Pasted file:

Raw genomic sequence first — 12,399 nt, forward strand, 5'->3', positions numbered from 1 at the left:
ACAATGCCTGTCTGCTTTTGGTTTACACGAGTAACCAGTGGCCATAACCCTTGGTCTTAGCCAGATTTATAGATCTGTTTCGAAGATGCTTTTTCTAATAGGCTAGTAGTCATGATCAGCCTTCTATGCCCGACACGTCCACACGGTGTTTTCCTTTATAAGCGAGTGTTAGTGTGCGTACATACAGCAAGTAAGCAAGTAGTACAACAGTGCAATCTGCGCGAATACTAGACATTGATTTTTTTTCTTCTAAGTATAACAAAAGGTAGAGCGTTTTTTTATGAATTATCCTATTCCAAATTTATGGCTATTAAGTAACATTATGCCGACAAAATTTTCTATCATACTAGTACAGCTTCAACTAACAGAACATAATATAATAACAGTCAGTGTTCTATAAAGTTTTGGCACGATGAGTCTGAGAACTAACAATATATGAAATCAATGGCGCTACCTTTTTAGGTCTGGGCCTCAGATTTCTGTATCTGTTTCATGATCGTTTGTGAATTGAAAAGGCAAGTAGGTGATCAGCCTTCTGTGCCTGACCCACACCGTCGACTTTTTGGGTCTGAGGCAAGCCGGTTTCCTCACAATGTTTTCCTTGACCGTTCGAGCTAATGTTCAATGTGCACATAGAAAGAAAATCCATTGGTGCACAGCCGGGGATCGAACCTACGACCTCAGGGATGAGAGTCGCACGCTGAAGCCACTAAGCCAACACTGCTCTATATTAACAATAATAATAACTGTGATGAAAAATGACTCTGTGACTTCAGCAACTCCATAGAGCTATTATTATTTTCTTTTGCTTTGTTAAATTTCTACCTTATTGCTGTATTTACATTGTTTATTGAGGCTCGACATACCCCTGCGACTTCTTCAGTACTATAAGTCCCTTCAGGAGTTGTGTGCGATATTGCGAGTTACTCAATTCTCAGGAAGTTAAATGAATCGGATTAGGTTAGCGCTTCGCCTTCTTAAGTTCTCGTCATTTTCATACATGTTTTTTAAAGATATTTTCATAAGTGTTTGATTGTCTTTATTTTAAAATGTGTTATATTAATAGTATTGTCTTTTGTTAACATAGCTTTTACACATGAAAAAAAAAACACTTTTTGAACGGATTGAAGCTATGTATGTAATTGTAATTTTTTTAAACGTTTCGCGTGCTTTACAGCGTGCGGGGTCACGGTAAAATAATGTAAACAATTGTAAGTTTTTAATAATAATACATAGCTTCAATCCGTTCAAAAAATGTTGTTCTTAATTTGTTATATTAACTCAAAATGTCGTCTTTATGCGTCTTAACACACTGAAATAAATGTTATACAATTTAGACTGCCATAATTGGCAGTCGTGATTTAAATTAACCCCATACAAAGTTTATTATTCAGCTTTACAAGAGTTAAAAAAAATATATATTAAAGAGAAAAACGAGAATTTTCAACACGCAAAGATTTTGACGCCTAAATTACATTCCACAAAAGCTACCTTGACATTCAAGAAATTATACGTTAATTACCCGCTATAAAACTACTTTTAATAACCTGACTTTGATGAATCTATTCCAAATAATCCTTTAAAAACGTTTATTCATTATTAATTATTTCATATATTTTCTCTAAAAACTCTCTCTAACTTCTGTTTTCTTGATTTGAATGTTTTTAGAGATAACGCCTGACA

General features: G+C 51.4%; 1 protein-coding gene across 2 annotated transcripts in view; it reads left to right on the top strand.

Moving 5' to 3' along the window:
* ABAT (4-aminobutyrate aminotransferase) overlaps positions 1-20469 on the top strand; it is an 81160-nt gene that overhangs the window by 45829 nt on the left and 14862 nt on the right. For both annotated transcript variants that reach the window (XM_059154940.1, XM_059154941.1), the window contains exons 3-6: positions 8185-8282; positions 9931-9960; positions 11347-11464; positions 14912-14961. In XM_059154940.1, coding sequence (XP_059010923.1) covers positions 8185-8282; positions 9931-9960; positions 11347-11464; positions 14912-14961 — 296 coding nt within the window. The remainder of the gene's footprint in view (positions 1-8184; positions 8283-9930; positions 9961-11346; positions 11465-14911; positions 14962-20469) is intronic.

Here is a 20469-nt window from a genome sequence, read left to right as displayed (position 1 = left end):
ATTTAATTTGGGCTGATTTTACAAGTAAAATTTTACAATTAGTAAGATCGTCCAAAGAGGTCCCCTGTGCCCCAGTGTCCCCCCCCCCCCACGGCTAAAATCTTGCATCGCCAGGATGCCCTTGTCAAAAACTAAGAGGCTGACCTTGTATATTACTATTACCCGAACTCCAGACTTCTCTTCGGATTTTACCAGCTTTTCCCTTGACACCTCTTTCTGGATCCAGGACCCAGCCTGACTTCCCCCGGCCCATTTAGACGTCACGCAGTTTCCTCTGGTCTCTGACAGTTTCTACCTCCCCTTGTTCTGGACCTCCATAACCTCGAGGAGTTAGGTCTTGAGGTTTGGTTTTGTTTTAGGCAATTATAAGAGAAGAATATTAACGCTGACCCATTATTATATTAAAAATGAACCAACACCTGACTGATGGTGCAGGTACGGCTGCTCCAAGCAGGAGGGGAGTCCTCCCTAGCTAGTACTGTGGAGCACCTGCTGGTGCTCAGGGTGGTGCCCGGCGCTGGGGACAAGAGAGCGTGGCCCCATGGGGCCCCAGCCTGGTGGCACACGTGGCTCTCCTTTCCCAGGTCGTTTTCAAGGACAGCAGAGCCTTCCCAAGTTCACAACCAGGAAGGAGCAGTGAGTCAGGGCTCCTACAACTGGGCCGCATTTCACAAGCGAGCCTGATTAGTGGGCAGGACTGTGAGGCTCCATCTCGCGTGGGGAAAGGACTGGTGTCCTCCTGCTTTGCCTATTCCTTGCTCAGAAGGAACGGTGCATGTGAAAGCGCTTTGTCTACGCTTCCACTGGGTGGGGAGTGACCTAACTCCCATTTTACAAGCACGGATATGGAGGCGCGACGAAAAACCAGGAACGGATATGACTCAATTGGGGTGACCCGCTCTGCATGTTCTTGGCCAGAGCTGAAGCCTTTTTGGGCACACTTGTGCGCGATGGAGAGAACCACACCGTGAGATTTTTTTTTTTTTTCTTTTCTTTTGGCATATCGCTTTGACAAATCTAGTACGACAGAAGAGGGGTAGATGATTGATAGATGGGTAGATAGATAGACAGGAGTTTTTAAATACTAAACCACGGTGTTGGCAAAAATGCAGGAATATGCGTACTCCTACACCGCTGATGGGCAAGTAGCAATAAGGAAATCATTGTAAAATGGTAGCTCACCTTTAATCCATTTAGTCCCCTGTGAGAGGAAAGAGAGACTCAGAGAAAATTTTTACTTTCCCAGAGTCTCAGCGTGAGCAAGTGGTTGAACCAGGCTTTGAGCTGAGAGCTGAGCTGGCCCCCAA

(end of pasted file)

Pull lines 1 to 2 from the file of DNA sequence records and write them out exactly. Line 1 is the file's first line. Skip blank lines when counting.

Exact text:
Raw genomic sequence first — 12,399 nt, forward strand, 5'->3', positions numbered from 1 at the left:
ACAATGCCTGTCTGCTTTTGGTTTACACGAGTAACCAGTGGCCATAACCCTTGGTCTTAGCCAGATTTATAGATCTGTTTCGAAGATGCTTTTTCTAATAGGCTAGTAGTCATGATCAGCCTTCTATGCCCGACACGTCCACACGGTGTTTTCCTTTATAAGCGAGTGTTAGTGTGCGTACATACAGCAAGTAAGCAAGTAGTACAACAGTGCAATCTGCGCGAATACTAGACATTGATTTTTTTTCTTCTAAGTATAACAAAAGGTAGAGCGTTTTTTTATGAATTATCCTATTCCAAATTTATGGCTATTAAGTAACATTATGCCGACAAAATTTTCTATCATACTAGTACAGCTTCAACTAACAGAACATAATATAATAACAGTCAGTGTTCTATAAAGTTTTGGCACGATGAGTCTGAGAACTAACAATATATGAAATCAATGGCGCTACCTTTTTAGGTCTGGGCCTCAGATTTCTGTATCTGTTTCATGATCGTTTGTGAATTGAAAAGGCAAGTAGGTGATCAGCCTTCTGTGCCTGACCCACACCGTCGACTTTTTGGGTCTGAGGCAAGCCGGTTTCCTCACAATGTTTTCCTTGACCGTTCGAGCTAATGTTCAATGTGCACATAGAAAGAAAATCCATTGGTGCACAGCCGGGGATCGAACCTACGACCTCAGGGATGAGAGTCGCACGCTGAAGCCACTAAGCCAACACTGCTCTATATTAACAATAATAATAACTGTGATGAAAAATGACTCTGTGACTTCAGCAACTCCATAGAGCTATTATTATTTTCTTTTGCTTTGTTAAATTTCTACCTTATTGCTGTATTTACATTGTTTATTGAGGCTCGACATACCCCTGCGACTTCTTCAGTACTATAAGTCCCTTCAGGAGTTGTGTGCGATATTGCGAGTTACTCAATTCTCAGGAAGTTAAATGAATCGGATTAGGTTAGCGCTTCGCCTTCTTAAGTTCTCGTCATTTTCATACATGTTTTTTAAAGATATTTTCATAAGTGTTTGATTGTCTTTATTTTAAAATGTGTTATATTAATAGTATTGTCTTTTGTTAACATAGCTTTTACACATGAAAAAAAAAACACTTTTTGAACGGATTGAAGCTATGTATGTAATTGTAATTTTTTTAAACGTTTCGCGTGCTTTACAGCGTGCGGGGTCACGGTAAAATAATGTAAACAATTGTAAGTTTTTAATAATAATACATAGCTTCAATCCGTTCAAAAAATGTTGTTCTTAATTTGTTATATTAACTCAAAATGTCGTCTTTATGCGTCTTAACACACTGAAATAAATGTTATACAATTTAGACTGCCATAATTGGCAGTCGTGATTTAAATTAACCCCATACAAAGTTTATTATTCAGCTTTACAAGAGTTAAAAAAAATATATATTAAAGAGAAAAACGAGAATTTTCAACACGCAAAGATTTTGACGCCTAAATTACATTCCACAAAAGCTACCTTGACATTCAAGAAATTATACGTTAATTACCCGCTATAAAACTACTTTTAATAACCTGACTTTGATGAATCTATTCCAAATAATCCTTTAAAAACGTTTATTCATTATTAATTATTTCATATATTTTCTCTAAAAACTCTCTCTAACTTCTGTTTTCTTGATTTGAATGTTTTTAGAGATAACGCCTGACA